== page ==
Applicant was born in Algeria in 1960 and immigrated to Canada in 1987, becoming Canadian citizen in 1993. In May 1999, applicant was arrested in Jordan and extradited to France, where he was convicted on terrorism charges. After serving half of his eight-year prison sentence accused was released and returned to Canada in January 2005. In June 2005, applicant applied for new passport, which was refused by Minister under s. 10.1 of Canadian Passport Order. Applicant brought application for judicial review of decision of Minister, which was allowed in part. Minister successfully appealed to Federal Court of Appeal and leave to appeal to Supreme Court of Canada was refused. Applicant filed second passport application, which was refused. Applicant unsuccessfully brought another application for judicial review. Applicant appealed. Appeal dismissed. It could not be concluded that Ministerial decision did not meet criteria of necessity. There was causal link between national security and Minister’s refusal to issue passport to applicant, who was sentenced in France for crimes closely connected with terrorism, including falsification of passports.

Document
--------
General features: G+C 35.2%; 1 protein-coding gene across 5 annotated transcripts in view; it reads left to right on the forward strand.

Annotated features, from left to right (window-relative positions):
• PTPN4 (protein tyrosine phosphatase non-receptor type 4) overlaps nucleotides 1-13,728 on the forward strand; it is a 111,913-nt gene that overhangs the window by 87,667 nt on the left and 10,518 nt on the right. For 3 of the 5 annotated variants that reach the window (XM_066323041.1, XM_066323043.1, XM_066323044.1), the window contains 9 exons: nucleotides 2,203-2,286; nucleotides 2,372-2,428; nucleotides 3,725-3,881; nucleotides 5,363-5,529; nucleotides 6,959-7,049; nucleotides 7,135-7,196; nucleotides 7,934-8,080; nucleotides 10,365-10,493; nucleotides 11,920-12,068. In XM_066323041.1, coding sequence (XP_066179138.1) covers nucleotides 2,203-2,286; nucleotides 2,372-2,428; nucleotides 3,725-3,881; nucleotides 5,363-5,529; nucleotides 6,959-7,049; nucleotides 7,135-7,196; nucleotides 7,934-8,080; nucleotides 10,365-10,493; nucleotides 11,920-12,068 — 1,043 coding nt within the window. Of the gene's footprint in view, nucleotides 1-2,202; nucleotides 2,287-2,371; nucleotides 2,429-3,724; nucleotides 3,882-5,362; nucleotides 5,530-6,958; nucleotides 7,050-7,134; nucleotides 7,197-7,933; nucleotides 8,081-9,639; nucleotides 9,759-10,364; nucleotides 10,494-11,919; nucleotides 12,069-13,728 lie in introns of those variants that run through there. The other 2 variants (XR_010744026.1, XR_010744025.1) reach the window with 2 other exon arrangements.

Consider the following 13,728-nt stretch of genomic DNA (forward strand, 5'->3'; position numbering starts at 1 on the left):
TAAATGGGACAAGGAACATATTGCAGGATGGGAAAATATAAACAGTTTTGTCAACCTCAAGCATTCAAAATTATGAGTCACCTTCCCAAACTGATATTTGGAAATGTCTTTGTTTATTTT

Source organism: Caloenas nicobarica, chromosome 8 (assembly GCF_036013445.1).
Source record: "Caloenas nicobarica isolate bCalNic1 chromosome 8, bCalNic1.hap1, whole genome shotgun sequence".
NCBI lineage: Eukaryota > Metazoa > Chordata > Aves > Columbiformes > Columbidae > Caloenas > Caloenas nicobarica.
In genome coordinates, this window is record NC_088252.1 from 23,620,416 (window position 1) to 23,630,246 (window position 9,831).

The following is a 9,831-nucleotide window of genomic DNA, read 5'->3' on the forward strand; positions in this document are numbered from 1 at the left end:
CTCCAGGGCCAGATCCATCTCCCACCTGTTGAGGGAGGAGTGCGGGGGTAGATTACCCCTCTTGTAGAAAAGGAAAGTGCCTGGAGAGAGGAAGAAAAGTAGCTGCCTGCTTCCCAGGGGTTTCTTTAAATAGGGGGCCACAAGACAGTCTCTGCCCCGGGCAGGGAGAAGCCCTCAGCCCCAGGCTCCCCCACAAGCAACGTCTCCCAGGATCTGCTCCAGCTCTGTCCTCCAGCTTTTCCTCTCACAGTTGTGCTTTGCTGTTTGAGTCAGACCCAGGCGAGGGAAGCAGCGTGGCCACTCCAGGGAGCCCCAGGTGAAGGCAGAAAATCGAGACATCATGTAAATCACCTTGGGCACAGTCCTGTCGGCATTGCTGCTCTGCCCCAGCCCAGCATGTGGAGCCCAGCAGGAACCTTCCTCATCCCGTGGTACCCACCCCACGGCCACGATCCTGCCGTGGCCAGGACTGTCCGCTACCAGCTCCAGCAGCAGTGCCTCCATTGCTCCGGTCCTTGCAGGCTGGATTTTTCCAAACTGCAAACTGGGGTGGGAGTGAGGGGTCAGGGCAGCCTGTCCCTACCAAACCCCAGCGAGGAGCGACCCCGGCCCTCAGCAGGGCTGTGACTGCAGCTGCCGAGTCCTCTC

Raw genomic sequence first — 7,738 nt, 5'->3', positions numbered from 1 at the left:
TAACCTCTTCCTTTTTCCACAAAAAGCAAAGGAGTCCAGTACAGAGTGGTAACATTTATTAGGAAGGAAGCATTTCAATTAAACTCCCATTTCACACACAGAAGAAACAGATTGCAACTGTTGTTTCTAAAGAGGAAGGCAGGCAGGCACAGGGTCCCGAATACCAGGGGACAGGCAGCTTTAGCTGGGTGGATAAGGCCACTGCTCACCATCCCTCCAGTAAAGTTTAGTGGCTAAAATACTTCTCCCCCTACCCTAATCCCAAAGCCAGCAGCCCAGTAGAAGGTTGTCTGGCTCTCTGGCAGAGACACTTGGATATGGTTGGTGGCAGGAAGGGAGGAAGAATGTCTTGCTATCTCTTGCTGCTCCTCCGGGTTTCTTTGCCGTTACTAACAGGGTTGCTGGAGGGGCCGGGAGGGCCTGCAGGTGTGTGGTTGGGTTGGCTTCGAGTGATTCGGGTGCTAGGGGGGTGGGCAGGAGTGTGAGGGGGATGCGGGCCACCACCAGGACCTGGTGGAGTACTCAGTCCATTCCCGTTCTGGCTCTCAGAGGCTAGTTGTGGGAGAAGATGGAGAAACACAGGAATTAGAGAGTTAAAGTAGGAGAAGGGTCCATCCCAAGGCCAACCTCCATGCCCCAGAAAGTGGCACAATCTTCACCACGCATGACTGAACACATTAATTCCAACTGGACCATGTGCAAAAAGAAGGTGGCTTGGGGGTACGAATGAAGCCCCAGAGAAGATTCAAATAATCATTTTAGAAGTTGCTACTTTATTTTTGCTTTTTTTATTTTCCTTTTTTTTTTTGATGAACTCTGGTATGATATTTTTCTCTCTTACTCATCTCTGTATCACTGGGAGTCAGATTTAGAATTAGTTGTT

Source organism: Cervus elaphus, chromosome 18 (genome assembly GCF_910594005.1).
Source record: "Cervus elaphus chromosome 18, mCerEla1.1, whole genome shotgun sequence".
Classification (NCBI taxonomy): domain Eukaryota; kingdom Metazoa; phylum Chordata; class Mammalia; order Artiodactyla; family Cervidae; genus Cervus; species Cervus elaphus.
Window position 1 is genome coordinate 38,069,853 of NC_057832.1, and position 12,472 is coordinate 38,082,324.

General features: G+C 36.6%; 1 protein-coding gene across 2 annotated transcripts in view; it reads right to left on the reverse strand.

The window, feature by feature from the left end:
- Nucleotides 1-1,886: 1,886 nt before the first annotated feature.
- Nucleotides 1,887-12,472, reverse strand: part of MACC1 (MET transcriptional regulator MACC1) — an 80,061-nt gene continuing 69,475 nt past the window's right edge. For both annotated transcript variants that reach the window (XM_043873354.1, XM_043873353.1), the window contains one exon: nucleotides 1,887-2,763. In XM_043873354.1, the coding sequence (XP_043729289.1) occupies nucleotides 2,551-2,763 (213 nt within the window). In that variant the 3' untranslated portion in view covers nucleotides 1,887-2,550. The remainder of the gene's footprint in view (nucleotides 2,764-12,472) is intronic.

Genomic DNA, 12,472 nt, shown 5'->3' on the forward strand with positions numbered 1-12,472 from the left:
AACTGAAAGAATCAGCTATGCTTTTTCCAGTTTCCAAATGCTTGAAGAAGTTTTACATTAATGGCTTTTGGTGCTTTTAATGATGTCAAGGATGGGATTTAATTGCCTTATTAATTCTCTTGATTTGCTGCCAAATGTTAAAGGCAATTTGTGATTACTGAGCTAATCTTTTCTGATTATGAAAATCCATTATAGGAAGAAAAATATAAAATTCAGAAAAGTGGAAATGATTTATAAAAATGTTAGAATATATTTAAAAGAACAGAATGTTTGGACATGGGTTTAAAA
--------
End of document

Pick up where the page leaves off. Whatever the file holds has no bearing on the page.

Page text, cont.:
Kamel v. Canada (Attorney General) (Apr. 16, 2013, F.C.A., Pierre Blais C.J., J.D. Denis Pelletier J.A., and Johanne Trudel J.A., File No. A-377-11) Decision at 207 A.C.W.S. (3d) 633 was affirmed. 233 A.C.W.S. (3d) 710